The biogenesis and function of the mitochondrial small Tim proteins is a process requiring correct protein folding at both a spatial and temporal level. Much of this process is centered on the four strictly conserved cysteine residues in each protein. The cysteines must remain reduced for the proteins to be imported into mitochondria. As a result, oxidative folding regulates the import of individual proteins, their stability, and their final assembly into a functional complex. The function of the small Tim proteins in chaperoning mitochondrial membrane precursors might, on the other hand, depend on more complicated, dynamic hydrophobic interactions. Despite the knowledge gained thus far, much remains to be investigated. For example, how the redoxin systems, metal ions, cytosolic chaperones and the proteasome all interact in the maintenance and degradation of the small Tim proteins while in the cytosol. Additionally, the detailed oxidative folding pathway of the small Tim proteins in the IMS remains a speculative model, with the proposed steps and order of disulfide bond formation still requiring experimental backup. Lastly, deciphering how the small Tim complexes remodel to incorporate both different subunit compositions, as well as incoming substrates, should help clarify the functional molecular mechanism of these chaperone proteins. Answering these and other questions will provide a clearer picture of oxidative protein folding in the IMS and the essential roles the small Tim proteins play in mitochondrial protein biogenesis.

Acknowledgments

E.C.-P. is funded by a PhD studentship from the Mexican National Council for Science and Technology (CONACyT). M.P.S. is a postdoctoral researcher funded by the Leverhulme Trust (to H.L.). Research in the group of H.L. has been funded by the Biotechnology and Biological Sciences Research Council, Leverhulme Trust, and the Royal Society.

Conflicts of Interest

The authors declare no conflict of interest.

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Ijms 14 16685f1 1024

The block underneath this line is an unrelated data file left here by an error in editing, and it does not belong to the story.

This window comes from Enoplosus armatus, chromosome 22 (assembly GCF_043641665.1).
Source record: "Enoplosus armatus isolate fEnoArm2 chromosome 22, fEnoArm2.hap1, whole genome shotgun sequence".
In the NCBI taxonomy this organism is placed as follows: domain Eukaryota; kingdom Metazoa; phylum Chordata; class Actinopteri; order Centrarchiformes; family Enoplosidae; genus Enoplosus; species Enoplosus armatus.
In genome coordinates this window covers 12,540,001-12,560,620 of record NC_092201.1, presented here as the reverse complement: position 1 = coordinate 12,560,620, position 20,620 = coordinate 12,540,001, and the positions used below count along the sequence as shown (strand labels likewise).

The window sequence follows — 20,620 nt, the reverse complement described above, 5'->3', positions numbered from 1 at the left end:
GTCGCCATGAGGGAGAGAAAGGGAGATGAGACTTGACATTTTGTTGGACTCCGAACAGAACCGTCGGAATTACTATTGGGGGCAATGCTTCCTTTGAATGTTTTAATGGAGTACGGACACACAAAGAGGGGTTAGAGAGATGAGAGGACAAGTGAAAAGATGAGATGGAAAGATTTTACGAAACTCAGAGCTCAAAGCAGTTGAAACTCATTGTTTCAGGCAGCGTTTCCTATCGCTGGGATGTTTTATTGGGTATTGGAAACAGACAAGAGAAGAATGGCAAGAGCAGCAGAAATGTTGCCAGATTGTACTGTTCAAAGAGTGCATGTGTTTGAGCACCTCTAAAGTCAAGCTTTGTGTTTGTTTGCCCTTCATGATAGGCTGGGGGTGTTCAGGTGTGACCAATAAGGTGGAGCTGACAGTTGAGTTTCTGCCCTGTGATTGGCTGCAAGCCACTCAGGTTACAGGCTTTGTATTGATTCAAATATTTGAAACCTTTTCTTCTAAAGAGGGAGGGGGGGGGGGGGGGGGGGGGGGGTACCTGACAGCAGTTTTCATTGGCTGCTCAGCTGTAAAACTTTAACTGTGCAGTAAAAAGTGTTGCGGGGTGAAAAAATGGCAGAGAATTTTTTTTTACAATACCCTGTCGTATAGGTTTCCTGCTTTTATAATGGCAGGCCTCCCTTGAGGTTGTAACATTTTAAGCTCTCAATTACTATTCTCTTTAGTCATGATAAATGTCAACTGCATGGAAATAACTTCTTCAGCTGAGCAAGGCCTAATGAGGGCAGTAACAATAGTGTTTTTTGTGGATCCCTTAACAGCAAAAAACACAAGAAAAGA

Figure 1. Only the Cys-reduced small Tim precursor proteins are import-competent. The small Tim proteins have to be kept in their reduced conformation while in the cytosol. Neither the fully nor the partially oxidized proteins can be imported into mitochondria. Oxidation could be brought about by GSSG, oxygen or reactive oxygen species (ROS). Partially oxidized proteins can be reduced by the cytosolic Thioredoxin system. Additionally, the reduced proteins could be stabilized by zinc binding, although it is uncertain whether the zinc-bound form can be imported directly.

Click here to enlarge figure

Figure 1. Only the Cys-reduced small Tim precursor proteins are import-competent. The small Tim proteins have to be kept in their reduced conformation while in the cytosol. Neither the fully nor the partially oxidized proteins can be imported into mitochondria. Oxidation could be brought about by GSSG, oxygen or reactive oxygen species (ROS). Partially oxidized proteins can be reduced by the cytosolic Thioredoxin system. Additionally, the reduced proteins could be stabilized by zinc binding, although it is uncertain whether the zinc-bound form can be imported directly.
Ijms 14 16685f1 1024
Ijms 14 16685f2 1024
Figure 2. Proposed model for oxidative folding of the small Tim proteins. (1) Nucleophilic attack of the C1 cysteine from the small Tim proteins; (2) Mia40-dependent folding initiated by hydrophobic interactions at the MISS/ITS segment, and stabilized by formation of an intermolecular disulfide bond; (3) Nucleophilic attack of the C4 cysteine from the small Tim proteins; (4) Mia40-independent folding. The second helix is formed using the first helix as scaffold, and stabilized by formation of the first intramolecular disulfide bond in the small Tim proteins (C1–C4); (5) The second disulfide bond could be formed by either oxygen, GSSG or Mia40.

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Figure 2. Proposed model for oxidative folding of the small Tim proteins. (1) Nucleophilic attack of the C1 cysteine from the small Tim proteins; (2) Mia40-dependent folding initiated by hydrophobic interactions at the MISS/ITS segment, and stabilized by formation of an intermolecular disulfide bond; (3) Nucleophilic attack of the C4 cysteine from the small Tim proteins; (4) Mia40-independent folding. The second helix is formed using the first helix as scaffold, and stabilized by formation of the first intramolecular disulfide bond in the small Tim proteins (C1–C4); (5) The second disulfide bond could be formed by either oxygen, GSSG or Mia40.
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Figure 3. Tim9–Tim10 hexameric complex assembly. The process can be separated into four kinetic steps: formation of a heterodimer (i), a tetramer (ii), a hexamer (iii) and a final hydrophobic rearrangement (iv). The two initial fast steps are controlled mainly by electrostatic interactions, whereas the final two slow steps are driven by hydrophobic interactions.